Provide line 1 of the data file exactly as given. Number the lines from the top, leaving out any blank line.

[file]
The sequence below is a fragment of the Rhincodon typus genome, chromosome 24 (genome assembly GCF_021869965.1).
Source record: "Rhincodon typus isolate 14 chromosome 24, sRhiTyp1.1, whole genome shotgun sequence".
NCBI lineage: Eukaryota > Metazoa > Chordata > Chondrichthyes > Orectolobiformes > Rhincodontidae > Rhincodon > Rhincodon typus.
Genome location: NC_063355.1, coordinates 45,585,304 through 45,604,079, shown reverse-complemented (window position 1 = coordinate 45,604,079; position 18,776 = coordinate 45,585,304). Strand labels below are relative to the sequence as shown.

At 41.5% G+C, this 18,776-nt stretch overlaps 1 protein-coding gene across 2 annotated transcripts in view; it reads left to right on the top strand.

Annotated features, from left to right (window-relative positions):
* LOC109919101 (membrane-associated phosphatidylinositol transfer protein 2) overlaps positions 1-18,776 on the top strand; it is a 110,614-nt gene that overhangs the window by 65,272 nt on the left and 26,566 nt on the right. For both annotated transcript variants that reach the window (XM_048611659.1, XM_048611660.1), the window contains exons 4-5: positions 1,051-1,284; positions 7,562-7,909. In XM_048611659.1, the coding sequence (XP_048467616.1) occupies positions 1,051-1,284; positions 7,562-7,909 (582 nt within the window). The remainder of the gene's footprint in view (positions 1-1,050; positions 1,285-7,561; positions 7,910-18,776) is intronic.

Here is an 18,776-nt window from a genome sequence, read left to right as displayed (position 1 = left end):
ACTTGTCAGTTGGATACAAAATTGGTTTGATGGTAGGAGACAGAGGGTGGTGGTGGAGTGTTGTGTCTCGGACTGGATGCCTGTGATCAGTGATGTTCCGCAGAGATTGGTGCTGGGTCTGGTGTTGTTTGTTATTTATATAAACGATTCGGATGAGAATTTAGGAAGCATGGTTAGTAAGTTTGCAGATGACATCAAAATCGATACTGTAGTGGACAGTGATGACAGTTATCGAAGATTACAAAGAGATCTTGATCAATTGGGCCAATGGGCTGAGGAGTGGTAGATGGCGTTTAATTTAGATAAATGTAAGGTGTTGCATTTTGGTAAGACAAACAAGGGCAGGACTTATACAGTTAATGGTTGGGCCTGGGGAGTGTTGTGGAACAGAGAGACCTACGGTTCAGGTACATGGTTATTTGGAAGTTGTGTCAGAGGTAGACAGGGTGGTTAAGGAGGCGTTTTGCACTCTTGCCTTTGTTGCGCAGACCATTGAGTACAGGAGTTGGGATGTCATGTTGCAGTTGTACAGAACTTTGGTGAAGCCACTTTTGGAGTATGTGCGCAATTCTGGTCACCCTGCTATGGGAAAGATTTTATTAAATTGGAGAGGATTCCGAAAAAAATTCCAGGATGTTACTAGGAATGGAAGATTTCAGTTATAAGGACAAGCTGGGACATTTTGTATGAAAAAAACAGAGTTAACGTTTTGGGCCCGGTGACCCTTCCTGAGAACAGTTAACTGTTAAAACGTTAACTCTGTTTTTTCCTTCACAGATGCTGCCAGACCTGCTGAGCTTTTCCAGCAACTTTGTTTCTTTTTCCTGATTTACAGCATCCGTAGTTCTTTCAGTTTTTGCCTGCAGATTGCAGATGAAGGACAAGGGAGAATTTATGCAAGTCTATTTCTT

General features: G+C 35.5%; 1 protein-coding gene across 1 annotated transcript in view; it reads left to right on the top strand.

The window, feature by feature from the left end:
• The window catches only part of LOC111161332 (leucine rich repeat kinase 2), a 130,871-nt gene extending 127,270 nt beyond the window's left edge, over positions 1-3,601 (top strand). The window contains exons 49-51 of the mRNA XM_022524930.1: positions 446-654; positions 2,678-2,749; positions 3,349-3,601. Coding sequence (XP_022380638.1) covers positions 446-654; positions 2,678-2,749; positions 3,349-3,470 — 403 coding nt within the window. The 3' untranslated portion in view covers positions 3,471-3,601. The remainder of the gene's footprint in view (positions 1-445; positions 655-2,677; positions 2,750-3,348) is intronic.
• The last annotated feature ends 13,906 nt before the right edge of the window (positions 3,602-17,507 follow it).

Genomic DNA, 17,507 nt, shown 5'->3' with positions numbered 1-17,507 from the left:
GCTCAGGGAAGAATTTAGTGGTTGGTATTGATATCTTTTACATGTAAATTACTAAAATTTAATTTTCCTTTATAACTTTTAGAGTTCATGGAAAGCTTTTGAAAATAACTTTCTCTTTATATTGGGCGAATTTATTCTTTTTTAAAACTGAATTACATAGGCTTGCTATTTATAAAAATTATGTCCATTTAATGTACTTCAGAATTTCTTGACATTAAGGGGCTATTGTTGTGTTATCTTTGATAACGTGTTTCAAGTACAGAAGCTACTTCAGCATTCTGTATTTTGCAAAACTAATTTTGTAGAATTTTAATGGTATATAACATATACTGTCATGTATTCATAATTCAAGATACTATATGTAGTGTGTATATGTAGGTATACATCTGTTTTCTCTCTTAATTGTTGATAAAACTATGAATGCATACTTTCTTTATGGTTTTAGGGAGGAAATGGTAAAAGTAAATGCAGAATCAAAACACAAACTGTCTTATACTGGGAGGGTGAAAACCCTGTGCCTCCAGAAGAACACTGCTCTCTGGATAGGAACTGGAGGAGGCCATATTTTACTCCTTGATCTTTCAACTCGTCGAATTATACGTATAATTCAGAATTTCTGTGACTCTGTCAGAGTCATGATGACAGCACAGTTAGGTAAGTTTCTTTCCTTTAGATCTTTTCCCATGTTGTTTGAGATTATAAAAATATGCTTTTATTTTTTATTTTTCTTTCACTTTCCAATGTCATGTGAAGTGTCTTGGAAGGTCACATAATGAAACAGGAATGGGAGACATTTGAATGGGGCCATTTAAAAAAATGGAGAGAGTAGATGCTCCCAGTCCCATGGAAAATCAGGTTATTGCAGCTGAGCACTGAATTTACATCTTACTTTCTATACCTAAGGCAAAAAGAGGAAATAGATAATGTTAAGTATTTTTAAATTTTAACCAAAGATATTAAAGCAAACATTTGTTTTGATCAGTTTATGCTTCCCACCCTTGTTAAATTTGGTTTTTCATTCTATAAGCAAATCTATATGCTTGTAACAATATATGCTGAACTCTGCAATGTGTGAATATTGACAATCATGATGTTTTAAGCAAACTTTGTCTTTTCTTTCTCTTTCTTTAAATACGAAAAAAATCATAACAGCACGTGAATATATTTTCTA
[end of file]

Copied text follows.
The sequence below is a fragment of the Rhincodon typus genome, chromosome 24 (genome assembly GCF_021869965.1).